The CWI in Sweden (then called ‘Offensiv’), played a key role in the grass roots upheaval, forcing the TUC leaders, reluctantly, to organise national protests on 6 October 1992 and in 1993 (the ‘Day of Justice’).

In 1996, the social democratic government decided to make further cuts to Unemployment Insurance (by, in practice, reducing benefits to 75%) which provoked more mass opposition, bringing Sweden very close to a complete stand-still.

The situation today is not exactly the same as ten years ago - the protest movement has not yet reached the same scale - but still it marks a beginning of a new situation.

At least, in embryonic form, a new rank-and-file movement is born in the unions and a process of union members’ re-activation is taking place.

The last weeks mark the beginning of workers’ fight-back, after years of low activity, when many heads went down, due to a lack of confidence and fighting morale because of setbacks and the severe economic crisis of the 1990s. This was combined with the treacherous role of the union leaders, who blocked the road to struggle.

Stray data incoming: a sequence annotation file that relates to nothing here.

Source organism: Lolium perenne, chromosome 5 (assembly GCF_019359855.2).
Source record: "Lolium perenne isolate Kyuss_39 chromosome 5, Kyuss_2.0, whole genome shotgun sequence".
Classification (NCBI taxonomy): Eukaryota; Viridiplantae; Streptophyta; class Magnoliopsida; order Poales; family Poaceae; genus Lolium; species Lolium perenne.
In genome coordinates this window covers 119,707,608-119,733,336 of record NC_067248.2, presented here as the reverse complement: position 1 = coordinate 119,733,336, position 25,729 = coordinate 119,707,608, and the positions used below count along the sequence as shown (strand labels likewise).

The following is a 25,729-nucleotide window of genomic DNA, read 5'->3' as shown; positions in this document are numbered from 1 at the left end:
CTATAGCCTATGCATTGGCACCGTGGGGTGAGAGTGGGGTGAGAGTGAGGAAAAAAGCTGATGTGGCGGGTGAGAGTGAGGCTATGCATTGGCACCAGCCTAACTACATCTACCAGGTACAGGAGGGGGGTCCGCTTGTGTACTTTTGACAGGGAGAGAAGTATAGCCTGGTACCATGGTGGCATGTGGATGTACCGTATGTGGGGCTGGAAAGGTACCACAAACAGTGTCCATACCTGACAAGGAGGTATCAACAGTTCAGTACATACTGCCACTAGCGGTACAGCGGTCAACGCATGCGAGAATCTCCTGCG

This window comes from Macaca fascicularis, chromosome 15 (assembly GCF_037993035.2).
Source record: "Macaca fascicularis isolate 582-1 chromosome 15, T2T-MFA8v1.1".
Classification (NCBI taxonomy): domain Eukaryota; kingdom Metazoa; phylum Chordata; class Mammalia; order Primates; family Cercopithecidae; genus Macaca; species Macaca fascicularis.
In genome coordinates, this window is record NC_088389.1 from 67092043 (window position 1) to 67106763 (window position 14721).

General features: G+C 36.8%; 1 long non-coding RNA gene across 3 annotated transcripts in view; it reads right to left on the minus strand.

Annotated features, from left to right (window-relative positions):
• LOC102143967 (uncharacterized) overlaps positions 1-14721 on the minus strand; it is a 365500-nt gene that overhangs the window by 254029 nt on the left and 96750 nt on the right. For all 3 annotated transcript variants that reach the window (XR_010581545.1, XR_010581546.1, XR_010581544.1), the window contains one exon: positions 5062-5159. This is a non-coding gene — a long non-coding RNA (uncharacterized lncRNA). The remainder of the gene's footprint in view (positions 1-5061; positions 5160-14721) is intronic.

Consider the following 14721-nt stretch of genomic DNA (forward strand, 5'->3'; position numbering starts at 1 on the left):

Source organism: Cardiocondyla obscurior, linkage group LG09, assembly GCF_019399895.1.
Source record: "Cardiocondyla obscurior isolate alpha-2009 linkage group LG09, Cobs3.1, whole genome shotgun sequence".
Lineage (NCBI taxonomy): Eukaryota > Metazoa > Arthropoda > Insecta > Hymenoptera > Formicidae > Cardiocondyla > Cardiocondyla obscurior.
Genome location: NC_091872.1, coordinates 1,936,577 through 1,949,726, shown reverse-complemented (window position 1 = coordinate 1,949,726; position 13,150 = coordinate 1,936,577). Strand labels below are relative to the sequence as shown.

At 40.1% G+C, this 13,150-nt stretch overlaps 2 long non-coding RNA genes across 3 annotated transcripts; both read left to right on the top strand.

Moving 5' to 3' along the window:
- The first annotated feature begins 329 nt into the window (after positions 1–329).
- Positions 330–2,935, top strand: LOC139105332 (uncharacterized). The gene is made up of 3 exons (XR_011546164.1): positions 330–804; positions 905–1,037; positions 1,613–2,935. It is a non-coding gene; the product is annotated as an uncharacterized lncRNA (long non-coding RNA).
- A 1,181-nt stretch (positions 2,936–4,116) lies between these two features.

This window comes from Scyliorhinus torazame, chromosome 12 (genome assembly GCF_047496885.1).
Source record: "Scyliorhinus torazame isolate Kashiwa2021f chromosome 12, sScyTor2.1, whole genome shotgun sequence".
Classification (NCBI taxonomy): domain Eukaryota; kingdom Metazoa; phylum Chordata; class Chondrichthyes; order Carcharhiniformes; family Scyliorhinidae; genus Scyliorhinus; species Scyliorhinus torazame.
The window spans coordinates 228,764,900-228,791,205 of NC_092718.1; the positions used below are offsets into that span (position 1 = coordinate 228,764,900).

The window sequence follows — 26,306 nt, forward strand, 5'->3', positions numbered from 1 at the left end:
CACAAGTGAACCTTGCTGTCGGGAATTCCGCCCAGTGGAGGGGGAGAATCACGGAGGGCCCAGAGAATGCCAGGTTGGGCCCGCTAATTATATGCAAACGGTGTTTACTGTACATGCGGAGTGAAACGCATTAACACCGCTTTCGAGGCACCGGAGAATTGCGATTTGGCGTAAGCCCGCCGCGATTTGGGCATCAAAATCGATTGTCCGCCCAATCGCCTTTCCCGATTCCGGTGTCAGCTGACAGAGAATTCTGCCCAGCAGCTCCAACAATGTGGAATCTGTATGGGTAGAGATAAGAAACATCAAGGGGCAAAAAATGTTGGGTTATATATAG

Over the last years, big business profits soared, and every chief executive awarded themselves bonus and wage increases on a scale never seen before. The wages’ share of production is down to 1940s levels, and, next year, share-holders in Sweden will, in total, get € 29.4 billion (SEK 265 billion) from dividend payments, which is more than one third of the state budget expenditure for 2007. Some companies are paying much more in dividends than they invest, and the number of billionaires in Sweden has doubled over the last ten years.

The current economic recovery is made on the backs of workers and created a huge gap between incomes. The boom left many workers behind, particular low-paid, single parents, while the unemployed figures increased, despite three years economic expansion (this partly explains why the social democrats were voted out of office, in September 2006).

But when the new government announced plans to accelerate and intensify the same old right wing policies, mass anger erupted, changing the political climate in the course of just two months.